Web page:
These and other objects and advantages of my invention will more fully appear from the following description made in connection with the accompanying drawings wherein like reference characters refer to the same at similar parts throughout the several views and in which;

Patented`- Nav.` 210,', 195s Fig. l is` a front perspectiveview of my improved rotary plow; l ,l .v

Fig. 2 is a side perspective view thereof;

Fig. 3 is'a top plan view of my plow; and,v

Fig. 4 is a fragmentary vertical section'taken substantially along the line 4-14 of Fig. 3. v i.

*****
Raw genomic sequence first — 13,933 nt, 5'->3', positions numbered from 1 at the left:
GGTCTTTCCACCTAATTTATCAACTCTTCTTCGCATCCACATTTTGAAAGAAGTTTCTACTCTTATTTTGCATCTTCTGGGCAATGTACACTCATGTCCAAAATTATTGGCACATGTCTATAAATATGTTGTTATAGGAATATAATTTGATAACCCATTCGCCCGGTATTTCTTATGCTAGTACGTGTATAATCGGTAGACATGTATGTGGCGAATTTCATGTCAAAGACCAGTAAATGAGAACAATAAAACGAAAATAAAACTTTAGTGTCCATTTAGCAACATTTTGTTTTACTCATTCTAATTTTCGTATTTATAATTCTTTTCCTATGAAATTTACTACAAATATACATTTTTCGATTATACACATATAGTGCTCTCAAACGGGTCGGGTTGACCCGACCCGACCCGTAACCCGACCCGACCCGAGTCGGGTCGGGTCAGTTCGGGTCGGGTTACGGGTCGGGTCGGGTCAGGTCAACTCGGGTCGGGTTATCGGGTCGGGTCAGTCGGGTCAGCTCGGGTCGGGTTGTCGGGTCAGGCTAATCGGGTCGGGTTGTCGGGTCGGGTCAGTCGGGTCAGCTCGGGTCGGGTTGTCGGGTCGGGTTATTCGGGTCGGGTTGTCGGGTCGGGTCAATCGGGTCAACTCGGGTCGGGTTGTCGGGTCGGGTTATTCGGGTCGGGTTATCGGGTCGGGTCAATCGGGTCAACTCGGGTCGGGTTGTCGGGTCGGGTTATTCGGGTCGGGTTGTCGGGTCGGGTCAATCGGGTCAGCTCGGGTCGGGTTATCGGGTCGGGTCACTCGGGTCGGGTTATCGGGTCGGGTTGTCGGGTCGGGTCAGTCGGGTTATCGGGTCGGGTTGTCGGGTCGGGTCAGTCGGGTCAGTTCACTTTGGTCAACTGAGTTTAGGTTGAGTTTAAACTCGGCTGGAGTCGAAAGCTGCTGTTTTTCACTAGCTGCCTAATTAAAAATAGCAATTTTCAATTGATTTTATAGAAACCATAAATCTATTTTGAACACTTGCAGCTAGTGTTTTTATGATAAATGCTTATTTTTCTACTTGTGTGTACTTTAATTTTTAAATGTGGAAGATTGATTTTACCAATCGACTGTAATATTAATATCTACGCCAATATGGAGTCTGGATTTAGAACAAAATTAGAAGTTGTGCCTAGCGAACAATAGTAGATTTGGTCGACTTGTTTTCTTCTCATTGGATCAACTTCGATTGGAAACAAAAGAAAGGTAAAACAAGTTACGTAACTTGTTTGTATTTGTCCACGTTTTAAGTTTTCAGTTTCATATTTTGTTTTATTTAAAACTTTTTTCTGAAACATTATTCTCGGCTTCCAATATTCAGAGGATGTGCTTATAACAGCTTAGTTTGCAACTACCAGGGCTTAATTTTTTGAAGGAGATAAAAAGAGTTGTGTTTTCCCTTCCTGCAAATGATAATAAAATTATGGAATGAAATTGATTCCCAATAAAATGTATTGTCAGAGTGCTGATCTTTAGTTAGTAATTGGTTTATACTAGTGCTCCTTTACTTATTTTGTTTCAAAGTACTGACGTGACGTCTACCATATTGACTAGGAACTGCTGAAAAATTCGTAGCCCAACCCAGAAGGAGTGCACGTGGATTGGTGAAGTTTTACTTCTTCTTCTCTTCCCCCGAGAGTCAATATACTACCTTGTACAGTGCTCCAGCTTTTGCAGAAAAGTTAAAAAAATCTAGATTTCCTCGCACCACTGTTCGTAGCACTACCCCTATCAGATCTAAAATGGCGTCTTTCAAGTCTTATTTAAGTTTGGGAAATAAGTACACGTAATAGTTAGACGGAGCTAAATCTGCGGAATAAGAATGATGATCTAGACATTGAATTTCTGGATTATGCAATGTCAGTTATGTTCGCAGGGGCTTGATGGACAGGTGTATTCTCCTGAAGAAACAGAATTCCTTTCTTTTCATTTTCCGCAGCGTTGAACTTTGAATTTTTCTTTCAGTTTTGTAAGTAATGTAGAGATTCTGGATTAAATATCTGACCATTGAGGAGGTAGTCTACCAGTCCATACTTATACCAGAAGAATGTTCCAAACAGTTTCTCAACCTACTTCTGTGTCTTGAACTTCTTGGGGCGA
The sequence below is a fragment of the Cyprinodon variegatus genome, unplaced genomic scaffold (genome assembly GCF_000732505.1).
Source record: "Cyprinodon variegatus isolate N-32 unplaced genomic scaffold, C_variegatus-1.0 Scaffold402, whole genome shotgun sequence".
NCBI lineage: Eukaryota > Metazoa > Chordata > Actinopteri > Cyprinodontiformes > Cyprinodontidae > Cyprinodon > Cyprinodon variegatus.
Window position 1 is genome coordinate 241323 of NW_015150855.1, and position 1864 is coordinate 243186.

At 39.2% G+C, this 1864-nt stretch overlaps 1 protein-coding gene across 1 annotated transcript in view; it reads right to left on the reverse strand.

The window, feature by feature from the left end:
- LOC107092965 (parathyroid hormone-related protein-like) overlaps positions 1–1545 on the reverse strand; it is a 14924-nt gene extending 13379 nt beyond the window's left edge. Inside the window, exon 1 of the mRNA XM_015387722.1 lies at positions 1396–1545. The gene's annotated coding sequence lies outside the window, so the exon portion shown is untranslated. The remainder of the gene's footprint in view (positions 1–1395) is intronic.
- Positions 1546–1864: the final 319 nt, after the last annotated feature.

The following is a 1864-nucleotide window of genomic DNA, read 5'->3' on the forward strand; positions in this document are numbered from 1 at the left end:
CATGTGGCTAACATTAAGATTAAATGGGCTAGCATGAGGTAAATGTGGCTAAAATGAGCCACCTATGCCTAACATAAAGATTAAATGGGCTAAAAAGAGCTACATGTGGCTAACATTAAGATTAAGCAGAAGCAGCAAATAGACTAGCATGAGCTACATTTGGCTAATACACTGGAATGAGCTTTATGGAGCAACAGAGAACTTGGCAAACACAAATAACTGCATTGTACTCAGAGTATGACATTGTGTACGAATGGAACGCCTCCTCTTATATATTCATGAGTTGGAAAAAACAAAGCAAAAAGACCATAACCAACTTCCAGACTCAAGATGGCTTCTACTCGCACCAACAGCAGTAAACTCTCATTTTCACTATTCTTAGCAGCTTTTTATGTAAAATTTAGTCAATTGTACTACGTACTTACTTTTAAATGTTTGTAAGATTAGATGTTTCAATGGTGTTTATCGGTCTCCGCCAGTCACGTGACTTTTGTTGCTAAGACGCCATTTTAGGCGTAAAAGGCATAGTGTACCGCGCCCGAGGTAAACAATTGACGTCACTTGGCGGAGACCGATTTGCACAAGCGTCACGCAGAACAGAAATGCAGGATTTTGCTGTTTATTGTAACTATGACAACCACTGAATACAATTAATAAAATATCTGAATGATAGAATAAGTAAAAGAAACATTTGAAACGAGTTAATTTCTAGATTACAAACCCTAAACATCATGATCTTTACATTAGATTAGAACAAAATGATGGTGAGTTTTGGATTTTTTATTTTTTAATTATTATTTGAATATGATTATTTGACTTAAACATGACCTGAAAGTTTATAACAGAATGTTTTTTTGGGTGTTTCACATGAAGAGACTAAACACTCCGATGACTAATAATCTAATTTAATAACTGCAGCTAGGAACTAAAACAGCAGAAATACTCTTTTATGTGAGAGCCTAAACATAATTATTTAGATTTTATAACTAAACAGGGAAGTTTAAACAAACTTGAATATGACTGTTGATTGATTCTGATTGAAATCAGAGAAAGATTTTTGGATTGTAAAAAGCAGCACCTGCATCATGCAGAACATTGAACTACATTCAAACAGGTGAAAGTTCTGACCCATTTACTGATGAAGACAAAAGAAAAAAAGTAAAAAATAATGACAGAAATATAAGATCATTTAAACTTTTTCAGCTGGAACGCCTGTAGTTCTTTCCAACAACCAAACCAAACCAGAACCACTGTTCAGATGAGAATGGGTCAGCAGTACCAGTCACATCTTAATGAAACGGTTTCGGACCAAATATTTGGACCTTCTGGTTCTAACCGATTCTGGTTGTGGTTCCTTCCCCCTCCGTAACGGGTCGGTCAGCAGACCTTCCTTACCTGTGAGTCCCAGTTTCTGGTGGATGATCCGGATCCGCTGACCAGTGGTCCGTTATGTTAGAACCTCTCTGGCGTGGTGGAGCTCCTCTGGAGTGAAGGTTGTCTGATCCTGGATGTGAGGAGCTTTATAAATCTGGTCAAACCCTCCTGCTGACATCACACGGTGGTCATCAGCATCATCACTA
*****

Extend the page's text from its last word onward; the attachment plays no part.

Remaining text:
As illustrated in the accompanying drawings, I` provide a rotary type kplow having a supportingstructure', such as the 'framefstrufcture 8, having a motor sueltas the gas engine 9 mounted on the rear portion thereof.l 'A' rotor housing 10` is mounted in` fixed relation on the'lforward portion of the frarnelstructure'S andhas a rotor v. 10 mounted therein for rotation. on a"l 10rizontallyl longitudinally disposed central shaft llpwhichjis' driven by the gas engine 9 through a suitable transmission unit 12 and clutch mechanism 1.3.l This transmission and clutch are of conventional design andare similar to the clutch and transmission described lin the ,co-pending, application of myself and M. L; Jacobs entitled, Power Saw-Automatic Type, Serial No. 95,332, filed May 257,194.9, now Patent No. 2,691,392. This clutch mechanism 13 is "governor controlled and is responsive yto the speed ofthe'new engine 9 for engagement to drive therotor'shaft 1.1 through the transmission 12. AI suitable throttle control 9a is provided to vary the speed of engine 9. A pair of wheels 14 are xed to a transversely disposed driving axle 15 which is driven by a driving connection with the transmission 12 throughthe clutch'13. Both wheels are sirnul` taneously and uniformlyldriven as bythe integral shaft or axle 15 to permit the operator'tofeasily maintain a straight line Ofvtravel,y and the s'p'eediof thel wheels Vis always directly related to the speed'of'the rotor since'bzolth are being driven through the'ltrarismi'ssion 12.` lA1 pairof gripping handles 16` are xed'to lthe supporting structure 8 and serve to control lthe direction of movement yof `the plow. l f l A mold board and rotor housing '17 is lixed at the front of said frame structure withthe rear thereof disposed in closely spaced relation 'to the front ofthewheels-14 to minimize the distance forwardly of saidQwhels'which said mold boardstructure extends. The lower porton'of said mold boardv 17 is cylindrical'in shape to yform ahousing for'the rotor-10 and-a lpaino'f scoop elements 18kt and 18b extend directly forwardlyand are actually l segments of an extension of the housing cylinder-withthe lower central portion thereof cut away. The upper por tion of the housing is tangentially disposedrelative'to ythe cylindrical lower portion and'forms a discharge 'chute l19 having a depending front skirtl or ilangell). In the form shown, a snow confining member '21 is tangentially disposed relative to the outer scoop ISbf-andextendsup'i wardly along the discharge chute 19 in forwardly extending relation from the upper edge oftheilange 20'.